Probably no other area on earth is as complex, as contested and often as downright confusing as the Middle East. Sat at the meeting point of east and west, and at the junction between Europe, Asia and Africa, the region has been buffeted by an extraordinary range of influences but maintains its own unique identity and culture, dominated by the ever-present Islamic faith.
Synonymous nowadays for many people with war, terror and instability, the region was also the location – in Iraq (Mesopotamia) and Egypt – of two of the great cradles of human civilization and birthplace of the world’s three great monotheisms. Arab scientists and philosophers led the world for centuries, while Muslim architects and artists created the great mosques of Cairo and Istanbul and the swirling calligraphy and intricate arabesques which continue to fascinate to this day.
After long centuries of marginalization and under-development, the past fifty years have seen the Middle East re-emerge as a key player in world events thanks to the region’s location atop the world’s biggest oil reserves, albeit at a huge social and political cost. This volatile mix of faith and fuel continues to fire turbulence in the region, which shows no sign of an end.
Definitions of the Middle East vary and, as with so many things about the region, are controversial. Traditionally the Middle East (or Near East as it was once known) comprises the Mediterranean countries of the Levant (Turkey, Israel, Palestine, Jordan, Lebanon, Syria and Egypt). Increasingly, however, the Middle East is also taken to include the Gulf states of the Arabian Peninsula (UAE, Oman, Saudi Arabia, Bahrain, Kuwait, Qatar and Yemen) plus Iran. Of these, only Turkey (covered in the Europe section of the website), the UAE and perhaps Jordan, Israel and Oman can be said to be in the tourist mainstream. Egypt’s massive tourism industry is reeling thanks to recent events, while countries as rich in culture and history as Syria, Iraq, Iran and Yemen are now largely off limits.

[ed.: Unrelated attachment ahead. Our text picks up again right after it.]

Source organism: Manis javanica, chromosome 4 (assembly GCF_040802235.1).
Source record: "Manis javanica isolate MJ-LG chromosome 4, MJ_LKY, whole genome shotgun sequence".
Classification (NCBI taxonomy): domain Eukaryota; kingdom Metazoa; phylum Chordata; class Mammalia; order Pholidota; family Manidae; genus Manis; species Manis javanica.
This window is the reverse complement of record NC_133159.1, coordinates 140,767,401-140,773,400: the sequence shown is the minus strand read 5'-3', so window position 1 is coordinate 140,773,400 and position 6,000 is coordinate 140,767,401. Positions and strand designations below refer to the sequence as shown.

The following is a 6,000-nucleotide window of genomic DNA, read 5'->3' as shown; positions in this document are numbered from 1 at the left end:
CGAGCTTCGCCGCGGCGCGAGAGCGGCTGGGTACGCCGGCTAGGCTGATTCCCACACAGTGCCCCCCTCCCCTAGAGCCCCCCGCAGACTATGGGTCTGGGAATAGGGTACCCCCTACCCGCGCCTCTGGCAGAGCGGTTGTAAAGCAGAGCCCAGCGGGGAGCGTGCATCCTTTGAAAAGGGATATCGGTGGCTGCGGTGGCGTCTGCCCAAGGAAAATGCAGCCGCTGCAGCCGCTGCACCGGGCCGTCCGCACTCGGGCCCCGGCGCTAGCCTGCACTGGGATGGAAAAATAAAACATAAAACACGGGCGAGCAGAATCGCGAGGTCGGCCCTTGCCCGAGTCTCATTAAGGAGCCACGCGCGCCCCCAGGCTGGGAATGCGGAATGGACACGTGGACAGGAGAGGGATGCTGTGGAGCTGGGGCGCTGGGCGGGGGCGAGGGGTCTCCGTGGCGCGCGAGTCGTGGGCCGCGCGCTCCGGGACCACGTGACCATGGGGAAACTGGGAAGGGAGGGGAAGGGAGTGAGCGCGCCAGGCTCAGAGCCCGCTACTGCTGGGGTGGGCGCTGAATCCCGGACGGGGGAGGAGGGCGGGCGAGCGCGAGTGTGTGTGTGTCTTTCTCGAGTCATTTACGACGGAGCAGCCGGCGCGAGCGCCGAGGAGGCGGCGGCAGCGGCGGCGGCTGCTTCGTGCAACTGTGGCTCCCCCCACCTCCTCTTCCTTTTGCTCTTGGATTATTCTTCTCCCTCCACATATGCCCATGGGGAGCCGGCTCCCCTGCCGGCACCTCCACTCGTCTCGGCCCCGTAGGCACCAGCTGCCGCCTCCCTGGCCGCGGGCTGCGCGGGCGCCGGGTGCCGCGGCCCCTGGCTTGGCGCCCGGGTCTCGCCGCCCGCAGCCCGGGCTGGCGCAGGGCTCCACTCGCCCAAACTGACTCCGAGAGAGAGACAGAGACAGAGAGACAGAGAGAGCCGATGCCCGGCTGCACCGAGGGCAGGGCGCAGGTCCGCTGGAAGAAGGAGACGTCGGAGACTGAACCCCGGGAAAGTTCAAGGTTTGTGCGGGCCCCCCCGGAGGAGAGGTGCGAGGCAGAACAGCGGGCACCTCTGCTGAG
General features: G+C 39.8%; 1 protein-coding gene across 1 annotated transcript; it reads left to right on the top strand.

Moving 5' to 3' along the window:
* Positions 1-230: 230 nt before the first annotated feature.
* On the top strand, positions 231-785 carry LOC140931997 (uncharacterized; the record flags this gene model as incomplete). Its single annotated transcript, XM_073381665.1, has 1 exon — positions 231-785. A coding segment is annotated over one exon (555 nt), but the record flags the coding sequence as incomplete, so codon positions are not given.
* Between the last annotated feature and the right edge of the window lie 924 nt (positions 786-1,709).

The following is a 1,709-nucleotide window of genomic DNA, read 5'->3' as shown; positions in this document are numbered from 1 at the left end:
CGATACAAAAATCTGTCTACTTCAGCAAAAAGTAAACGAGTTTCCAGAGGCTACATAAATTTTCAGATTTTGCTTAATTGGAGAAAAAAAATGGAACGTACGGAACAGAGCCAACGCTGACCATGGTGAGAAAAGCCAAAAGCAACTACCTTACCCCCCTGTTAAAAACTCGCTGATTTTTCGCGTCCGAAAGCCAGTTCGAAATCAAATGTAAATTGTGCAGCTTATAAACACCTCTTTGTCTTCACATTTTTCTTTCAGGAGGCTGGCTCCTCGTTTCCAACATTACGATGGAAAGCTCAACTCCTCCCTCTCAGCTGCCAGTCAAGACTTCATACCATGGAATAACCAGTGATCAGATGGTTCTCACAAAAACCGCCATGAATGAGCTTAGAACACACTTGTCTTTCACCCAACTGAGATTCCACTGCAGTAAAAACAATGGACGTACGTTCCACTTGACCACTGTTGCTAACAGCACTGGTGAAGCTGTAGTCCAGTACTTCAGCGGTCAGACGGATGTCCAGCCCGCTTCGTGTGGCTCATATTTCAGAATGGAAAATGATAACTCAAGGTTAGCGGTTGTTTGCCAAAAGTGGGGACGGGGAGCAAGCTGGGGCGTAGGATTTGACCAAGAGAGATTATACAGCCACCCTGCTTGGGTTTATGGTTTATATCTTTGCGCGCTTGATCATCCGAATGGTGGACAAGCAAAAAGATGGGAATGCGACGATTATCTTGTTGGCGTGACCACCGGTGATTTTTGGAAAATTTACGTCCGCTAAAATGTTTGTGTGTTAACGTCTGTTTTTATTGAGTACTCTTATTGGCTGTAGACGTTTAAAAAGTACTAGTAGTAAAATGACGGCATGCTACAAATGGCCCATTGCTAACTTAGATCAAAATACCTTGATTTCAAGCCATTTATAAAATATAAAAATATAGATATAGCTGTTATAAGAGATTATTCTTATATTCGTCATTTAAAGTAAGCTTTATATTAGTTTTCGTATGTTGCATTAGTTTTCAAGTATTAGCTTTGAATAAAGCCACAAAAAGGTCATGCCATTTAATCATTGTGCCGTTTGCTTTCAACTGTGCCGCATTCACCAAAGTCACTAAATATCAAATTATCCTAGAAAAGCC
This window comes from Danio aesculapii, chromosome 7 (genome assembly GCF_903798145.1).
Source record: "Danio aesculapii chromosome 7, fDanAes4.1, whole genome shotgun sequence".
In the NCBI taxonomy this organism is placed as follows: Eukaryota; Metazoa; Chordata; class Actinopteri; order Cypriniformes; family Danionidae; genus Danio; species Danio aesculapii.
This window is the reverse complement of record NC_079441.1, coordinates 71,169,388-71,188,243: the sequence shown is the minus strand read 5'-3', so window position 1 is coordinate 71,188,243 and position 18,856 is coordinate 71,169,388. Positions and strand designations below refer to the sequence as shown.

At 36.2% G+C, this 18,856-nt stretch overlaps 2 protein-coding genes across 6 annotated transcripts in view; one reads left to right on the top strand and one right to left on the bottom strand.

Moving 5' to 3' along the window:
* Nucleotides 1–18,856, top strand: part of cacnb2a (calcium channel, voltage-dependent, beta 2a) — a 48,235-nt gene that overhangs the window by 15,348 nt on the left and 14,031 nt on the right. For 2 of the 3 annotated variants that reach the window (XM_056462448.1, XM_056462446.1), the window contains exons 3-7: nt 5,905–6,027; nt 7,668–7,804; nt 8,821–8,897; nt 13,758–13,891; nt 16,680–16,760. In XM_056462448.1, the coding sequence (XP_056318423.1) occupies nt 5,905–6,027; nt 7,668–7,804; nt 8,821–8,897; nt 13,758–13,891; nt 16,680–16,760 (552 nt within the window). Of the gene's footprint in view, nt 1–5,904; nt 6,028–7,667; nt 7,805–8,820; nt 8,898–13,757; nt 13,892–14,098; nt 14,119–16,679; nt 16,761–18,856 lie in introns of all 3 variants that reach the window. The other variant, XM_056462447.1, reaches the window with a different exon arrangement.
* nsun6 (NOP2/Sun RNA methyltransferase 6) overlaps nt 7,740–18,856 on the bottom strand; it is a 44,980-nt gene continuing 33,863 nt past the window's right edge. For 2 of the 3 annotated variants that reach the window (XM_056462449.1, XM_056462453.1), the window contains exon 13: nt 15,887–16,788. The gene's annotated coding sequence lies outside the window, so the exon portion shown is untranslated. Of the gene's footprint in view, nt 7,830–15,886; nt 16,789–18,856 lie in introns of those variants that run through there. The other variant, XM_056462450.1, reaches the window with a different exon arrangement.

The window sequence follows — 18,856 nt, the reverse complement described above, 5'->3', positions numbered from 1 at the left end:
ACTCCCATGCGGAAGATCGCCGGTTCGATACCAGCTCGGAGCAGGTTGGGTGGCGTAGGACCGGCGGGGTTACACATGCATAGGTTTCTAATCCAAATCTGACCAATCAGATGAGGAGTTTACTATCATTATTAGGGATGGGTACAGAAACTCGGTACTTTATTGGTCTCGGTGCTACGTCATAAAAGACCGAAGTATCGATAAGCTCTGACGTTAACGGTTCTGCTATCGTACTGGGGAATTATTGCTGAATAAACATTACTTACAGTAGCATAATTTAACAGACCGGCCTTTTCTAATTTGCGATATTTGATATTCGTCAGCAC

A country almost as old as human history and a modern nation state which according to some was never meant to exist – probably no other place in the world stirs up as much passion and controversy as Israel. A key location in all three of the world’s great monotheisms, the name alone is capable of dividing, enraging and inspiring in equal measure.
The modern nation’s turbulent history has, not surprisingly, somewhat obscured its enormous appeal to travellers. Jerusalem is is one of the world’s most fascinating – and most divided – cities, brimful of history and still preserving much of its ancient heritage and atmosphere. The country’s other great city, Tel Aviv, is one of the Middle East’s most dynamic destinations and provides the heartbeat of modern Israel, while the picturesque, multi-ethnic port of Haifa is another top draw. Elsewhere, the sere landscapes of the interior are rarely anything less than beautiful, framed between the Sea of Galilee in the north and the curious Dead Sea, the lowest point on the surface of the planet, in the south.
Squeezed in between Egypt, Israel, Syria and Iraq, Jordan is the smallest and most understated country in the Levant’s historic patchwork of ancient nations. Like its neighbours, Jordan has suffered mightily from post 1948 political upheavals but has survived with relatively fewer scars than its neighbours, and remains one of the safest and most welcoming countries in the region.
Many people visit Jordan for one reason and one reason only: to see the unfortgettable Nabatean city of Petra, its ancient classical buildings still magical, preserved amidst the gorges and on the hilltops above Wadi Arabia. Elsewhere, the majestic mountain-shielded, dune-filled canyon of Wadi Rum is one of the Arabia’s most memorable landscapes, while the chance to float effortlessly in the dense, salty waters of the Dead Sea is one of its most surreal. The superb Roman ruins at Jerash (all the more precious following the destruction of Palmyra in Syria) are also well worth a visit, and within easy striking distance of affable Amman, one of Arabia’s smallest but most endearing capitals.